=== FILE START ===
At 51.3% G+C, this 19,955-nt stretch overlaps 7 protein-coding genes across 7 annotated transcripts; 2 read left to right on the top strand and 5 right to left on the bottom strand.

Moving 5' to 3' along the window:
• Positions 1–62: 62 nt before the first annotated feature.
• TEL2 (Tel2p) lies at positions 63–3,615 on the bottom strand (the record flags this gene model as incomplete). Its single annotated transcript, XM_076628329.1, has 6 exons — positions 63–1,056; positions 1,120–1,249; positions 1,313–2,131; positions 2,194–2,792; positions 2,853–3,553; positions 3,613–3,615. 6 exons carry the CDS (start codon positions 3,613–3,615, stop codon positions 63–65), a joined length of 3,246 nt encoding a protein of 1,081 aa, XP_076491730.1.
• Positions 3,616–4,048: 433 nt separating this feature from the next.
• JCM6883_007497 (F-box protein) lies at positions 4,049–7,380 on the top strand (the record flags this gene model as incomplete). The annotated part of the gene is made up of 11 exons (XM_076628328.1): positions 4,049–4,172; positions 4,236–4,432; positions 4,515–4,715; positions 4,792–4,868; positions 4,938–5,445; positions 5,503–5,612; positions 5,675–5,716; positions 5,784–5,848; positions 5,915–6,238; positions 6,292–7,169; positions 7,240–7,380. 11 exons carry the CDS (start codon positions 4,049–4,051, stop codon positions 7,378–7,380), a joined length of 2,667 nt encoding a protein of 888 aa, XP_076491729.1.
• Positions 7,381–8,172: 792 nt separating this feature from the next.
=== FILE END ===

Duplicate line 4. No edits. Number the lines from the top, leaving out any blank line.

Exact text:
• TEL2 (Tel2p) lies at positions 63–3,615 on the bottom strand (the record flags this gene model as incomplete). Its single annotated transcript, XM_076628329.1, has 6 exons — positions 63–1,056; positions 1,120–1,249; positions 1,313–2,131; positions 2,194–2,792; positions 2,853–3,553; positions 3,613–3,615. 6 exons carry the CDS (start codon positions 3,613–3,615, stop codon positions 63–65), a joined length of 3,246 nt encoding a protein of 1,081 aa, XP_076491730.1.